I am blessed to count the greatest living sales writer as my client. You may not have heard of him, but you will. His name is Anthony Iannarino, author of thesalesblog.com and of two forthcoming books to be published by Penguin. If you have an interest in sales, if it is your profession or you are a business manager, you need to know Anthony. He is the no BS, integrity-filled voice of sales wisdom. I don’t say that because he is my client; he is my client because his sales philosophy and teaching is so spot on that I’ve read him for years and regularly harassed him with the line “Your brilliance is too good for typos.” (I’m his editor).
Anthony and I have many lively exchanges about selling, rarely disagreeing because he is, say it with me, “the greatest living sales writer.” But seriously, he is that because he understands that the fundamentals of sales have not changed, despite what social selling gurus will tell you. Yes, sales is more complex, and yes, competition is global and fiercer than ever, but the fundamentals – they remain the same.
You win sales when you can gain a commitment for a meeting with a prospect, ask the right questions to understand their desired outcomes and goals, prove that you are a value creator and can partner with them to help achieve those goals, and ask for and get the deal closed. The key there is getting the initial meeting with the prospect. Anthony’s weapon of choice? The telephone.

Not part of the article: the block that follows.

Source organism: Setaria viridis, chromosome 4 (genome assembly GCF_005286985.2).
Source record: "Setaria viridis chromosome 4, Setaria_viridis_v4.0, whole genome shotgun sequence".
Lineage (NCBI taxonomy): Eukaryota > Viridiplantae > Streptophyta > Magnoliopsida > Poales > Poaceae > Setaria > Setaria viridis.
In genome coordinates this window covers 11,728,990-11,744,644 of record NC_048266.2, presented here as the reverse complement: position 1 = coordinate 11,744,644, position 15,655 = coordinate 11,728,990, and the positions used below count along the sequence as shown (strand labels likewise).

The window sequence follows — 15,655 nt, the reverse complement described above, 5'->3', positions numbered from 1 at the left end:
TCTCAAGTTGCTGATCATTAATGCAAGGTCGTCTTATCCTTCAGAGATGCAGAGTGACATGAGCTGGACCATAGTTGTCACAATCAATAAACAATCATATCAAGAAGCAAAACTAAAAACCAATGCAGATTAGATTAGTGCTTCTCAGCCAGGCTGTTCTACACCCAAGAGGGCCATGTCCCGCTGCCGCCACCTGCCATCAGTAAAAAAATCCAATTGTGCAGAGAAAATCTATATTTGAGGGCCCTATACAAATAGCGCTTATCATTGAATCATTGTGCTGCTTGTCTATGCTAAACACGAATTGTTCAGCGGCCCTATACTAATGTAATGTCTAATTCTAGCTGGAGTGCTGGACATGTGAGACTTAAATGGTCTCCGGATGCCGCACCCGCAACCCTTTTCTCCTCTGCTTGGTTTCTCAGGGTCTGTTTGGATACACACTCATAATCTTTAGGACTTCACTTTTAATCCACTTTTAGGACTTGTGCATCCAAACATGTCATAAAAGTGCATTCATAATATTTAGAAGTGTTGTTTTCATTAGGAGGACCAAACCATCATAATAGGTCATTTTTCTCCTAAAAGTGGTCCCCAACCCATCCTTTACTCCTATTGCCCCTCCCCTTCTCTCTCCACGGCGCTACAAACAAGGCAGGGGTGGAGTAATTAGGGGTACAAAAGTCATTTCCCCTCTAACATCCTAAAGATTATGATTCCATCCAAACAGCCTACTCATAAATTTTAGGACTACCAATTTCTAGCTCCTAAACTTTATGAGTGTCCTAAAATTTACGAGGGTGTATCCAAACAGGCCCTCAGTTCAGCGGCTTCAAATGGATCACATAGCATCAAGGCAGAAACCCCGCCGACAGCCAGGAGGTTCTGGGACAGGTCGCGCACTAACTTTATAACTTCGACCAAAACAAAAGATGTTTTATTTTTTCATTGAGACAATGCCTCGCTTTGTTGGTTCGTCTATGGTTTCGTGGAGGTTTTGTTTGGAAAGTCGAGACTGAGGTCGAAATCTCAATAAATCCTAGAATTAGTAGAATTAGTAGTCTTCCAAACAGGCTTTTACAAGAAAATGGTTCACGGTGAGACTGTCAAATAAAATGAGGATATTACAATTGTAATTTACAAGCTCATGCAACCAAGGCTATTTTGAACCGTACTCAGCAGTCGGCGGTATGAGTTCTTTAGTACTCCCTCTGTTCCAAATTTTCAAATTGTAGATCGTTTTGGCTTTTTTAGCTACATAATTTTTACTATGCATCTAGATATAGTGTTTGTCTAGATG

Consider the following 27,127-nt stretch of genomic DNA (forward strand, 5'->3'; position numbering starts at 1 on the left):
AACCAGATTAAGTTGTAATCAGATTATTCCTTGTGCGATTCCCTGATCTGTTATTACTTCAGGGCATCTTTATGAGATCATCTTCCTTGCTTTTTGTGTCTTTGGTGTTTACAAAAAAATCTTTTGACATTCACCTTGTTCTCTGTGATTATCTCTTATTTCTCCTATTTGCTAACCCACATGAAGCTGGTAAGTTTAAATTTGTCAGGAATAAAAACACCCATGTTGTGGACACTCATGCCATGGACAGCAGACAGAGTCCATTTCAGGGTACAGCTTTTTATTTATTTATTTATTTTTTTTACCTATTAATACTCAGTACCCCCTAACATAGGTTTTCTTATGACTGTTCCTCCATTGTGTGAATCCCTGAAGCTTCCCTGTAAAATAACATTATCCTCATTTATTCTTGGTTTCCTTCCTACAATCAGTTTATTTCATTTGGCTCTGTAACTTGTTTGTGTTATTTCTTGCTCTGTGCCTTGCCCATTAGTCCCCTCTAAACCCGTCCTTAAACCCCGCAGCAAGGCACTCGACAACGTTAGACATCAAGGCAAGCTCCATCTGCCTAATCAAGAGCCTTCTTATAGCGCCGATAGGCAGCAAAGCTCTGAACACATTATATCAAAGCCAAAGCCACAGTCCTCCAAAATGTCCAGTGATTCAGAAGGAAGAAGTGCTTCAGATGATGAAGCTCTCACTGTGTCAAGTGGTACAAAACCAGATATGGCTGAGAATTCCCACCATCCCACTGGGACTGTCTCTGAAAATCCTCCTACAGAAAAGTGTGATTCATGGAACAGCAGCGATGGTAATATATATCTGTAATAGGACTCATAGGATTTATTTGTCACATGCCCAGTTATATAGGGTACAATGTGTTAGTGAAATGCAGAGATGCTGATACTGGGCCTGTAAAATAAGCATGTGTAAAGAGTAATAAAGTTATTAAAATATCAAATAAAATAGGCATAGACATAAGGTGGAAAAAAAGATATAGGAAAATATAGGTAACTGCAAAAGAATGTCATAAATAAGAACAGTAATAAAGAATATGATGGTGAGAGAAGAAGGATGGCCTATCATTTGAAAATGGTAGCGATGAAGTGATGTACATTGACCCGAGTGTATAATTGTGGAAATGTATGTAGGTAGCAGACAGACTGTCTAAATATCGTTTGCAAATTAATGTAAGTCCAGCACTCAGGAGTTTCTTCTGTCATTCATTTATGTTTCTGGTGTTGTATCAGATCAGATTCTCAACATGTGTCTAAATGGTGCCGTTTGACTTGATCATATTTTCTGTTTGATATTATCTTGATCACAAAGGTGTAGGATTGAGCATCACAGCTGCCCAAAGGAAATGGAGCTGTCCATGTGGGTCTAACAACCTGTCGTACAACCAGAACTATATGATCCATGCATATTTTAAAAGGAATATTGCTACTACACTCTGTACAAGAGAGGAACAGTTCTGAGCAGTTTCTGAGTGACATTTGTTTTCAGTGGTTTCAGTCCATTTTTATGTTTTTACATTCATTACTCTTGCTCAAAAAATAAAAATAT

Yes, that good old fashioned tool invented way back in 1876. It is time efficient and personal, and because so many of your competitors have bought into the social selling myth it puts you leaps and bounds ahead of them. Picture yourself in the role of prospect. Would you rather have a salesperson call you on the phone and quickly ask and inform you of why exploring her offering may be beneficial, or would you rather be messaged on social media or into your inbox? Think of the difference in how both of those feel to you. Most of us see email and social solicitations as spammy and intrusive. We may not warm up to telemarketers, but if it’s a business professional calling you up to help you with a problem, or to offer a superior solution to what you’re already using, chances are you’ll at least give them a chance.
Think of the difference in how both of those feel to you. Most of us see email and social solicitations as spammy and intrusive. We may not warm up to telemarketers, but if it’s a business professional calling you up to help you with a problem, or to offer a superior solution to what you’re already using, chances are you’ll at least give them a chance.
And if you’re a professional salesperson, most of the time all you need is a chance.
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